P.E. Chadwick, Causes of the Civil War (American Nation Series).
W.E. Dodd, Statesmen of the Old South.
E. Engle, Southern Sidelights (Sympathetic account of the Old South).
A.B. Hart, Slavery and Abolition (American Nation Series).
J.F. Rhodes, History of the United States, Vols. I and II.
T.C. Smith, Parties and Slavery (American Nation Series).
1. Trace the decline of slavery in the North and explain it.
2. Describe the character of early opposition to slavery.
3. What was the effect of abolition agitation?
4. Why did anti-slavery sentiment practically disappear in the South?
5. On what grounds did Calhoun defend slavery?
6. Explain how slave owners became powerful in politics.
7. Why was it impossible to keep the slavery issue out of national politics?
8. Give the leading steps in the long controversy over slavery in the territories.
9. State the terms of the Compromise of 1850 and explain its failure.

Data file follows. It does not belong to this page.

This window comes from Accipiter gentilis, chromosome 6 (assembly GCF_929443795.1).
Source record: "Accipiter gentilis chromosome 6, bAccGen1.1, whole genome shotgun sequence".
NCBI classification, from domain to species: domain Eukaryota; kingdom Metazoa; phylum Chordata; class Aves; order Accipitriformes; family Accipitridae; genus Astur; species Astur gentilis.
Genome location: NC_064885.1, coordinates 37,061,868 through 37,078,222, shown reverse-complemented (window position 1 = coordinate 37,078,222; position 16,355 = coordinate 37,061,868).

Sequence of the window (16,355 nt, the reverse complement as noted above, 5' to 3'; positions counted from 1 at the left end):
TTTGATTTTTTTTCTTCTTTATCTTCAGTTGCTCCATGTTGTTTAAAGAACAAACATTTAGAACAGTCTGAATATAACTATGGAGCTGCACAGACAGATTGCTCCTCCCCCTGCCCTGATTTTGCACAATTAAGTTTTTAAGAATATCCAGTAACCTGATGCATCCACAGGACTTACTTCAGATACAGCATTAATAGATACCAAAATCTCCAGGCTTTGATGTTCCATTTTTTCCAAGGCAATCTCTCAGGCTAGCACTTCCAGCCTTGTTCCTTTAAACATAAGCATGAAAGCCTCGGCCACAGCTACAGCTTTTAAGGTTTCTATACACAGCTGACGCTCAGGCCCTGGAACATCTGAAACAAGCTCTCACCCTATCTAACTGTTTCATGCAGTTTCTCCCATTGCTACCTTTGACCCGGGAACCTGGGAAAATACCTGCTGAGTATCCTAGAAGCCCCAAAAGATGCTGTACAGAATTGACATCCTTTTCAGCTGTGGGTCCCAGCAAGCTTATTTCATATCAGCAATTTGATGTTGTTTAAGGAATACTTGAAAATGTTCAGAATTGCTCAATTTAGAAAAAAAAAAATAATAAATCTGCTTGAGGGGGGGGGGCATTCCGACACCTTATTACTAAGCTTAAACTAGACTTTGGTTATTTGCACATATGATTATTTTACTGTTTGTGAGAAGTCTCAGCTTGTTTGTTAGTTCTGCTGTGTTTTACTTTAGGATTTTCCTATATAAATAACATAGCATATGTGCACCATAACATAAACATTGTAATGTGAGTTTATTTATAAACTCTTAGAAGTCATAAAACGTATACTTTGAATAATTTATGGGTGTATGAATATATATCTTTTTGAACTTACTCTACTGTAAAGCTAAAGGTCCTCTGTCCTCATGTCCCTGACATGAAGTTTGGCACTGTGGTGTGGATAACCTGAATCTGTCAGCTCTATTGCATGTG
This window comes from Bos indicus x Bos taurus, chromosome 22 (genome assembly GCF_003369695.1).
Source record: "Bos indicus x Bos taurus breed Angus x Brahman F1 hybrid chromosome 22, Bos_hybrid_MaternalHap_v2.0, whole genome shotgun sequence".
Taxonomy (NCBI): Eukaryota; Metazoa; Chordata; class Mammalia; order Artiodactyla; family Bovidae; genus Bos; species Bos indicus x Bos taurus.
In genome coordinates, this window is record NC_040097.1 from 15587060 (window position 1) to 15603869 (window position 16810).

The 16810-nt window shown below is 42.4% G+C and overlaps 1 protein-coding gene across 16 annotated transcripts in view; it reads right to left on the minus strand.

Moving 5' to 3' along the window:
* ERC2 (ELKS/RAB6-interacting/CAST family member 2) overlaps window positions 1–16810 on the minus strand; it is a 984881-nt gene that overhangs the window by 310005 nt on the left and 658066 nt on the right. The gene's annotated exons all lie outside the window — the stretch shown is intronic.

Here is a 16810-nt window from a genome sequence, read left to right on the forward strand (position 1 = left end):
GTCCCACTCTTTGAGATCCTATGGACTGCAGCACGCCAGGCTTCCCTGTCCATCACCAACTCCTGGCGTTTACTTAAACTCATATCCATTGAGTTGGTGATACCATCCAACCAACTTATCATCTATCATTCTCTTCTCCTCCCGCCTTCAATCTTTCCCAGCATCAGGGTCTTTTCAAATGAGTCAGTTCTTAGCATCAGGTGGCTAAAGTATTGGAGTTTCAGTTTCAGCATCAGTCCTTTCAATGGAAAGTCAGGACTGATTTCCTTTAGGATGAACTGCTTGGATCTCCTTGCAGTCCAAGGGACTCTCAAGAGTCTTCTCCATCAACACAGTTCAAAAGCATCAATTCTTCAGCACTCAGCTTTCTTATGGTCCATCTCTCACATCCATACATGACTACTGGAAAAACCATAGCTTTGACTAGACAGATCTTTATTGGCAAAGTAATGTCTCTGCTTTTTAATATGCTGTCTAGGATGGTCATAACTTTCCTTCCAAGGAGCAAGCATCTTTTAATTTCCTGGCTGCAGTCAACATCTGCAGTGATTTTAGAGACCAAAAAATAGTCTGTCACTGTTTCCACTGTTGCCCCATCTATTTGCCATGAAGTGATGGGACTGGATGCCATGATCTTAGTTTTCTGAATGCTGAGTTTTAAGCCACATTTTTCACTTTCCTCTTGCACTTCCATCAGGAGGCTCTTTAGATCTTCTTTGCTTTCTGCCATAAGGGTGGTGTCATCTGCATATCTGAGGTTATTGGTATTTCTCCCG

10. What were the startling events between 1850 and 1860?
11. Account for the rise of the Republican party. What party had used the title before?
12. How did the Dred Scott decision become a political issue?
13. What were some of the points brought out in the Lincoln-Douglas debates?
14. Describe the party division in 1860.
15. What were the main planks in the Republican platform?
=The Extension of Cotton Planting.=—Callender, Economic History of the United States, pp. 760-768.
=Abolition Agitation.=—McMaster, History of the People of the United States, Vol. VI, pp. 271-298.
=Calhoun’s Defense of Slavery.=—Harding, Select Orations Illustrating American History, pp. 247-257.
=The Compromise of 1850.=—Clay’s speech in Harding, Select Orations, pp. 267-289. The compromise laws in Macdonald, Documentary Source Book of American History, pp. 383-394. Narrative account in McMaster, Vol. VIII, pp. 1-55; Elson, History of the United States, pp. 540-548.
=The Repeal of the Missouri Compromise.=—McMaster, Vol. VIII, pp. 192-231; Elson, pp. 571-582.
=The Dred Scott Case.=—McMaster, Vol. VIII, pp. 278-282. Compare the opinion of Taney and the dissent of Curtis in Macdonald, Documentary Source Book, pp. 405-420; Elson, pp. 595-598.
=The Lincoln-Douglas Debates.=—Analysis of original speeches in Harding, Select Orations pp. 309-341; Elson, pp. 598-604.
=Biographical Studies.=—Calhoun, Clay, Webster, A.H. Stephens, Douglas, W.H. Seward, William Lloyd Garrison, Wendell Phillips, and Harriet Beecher Stowe.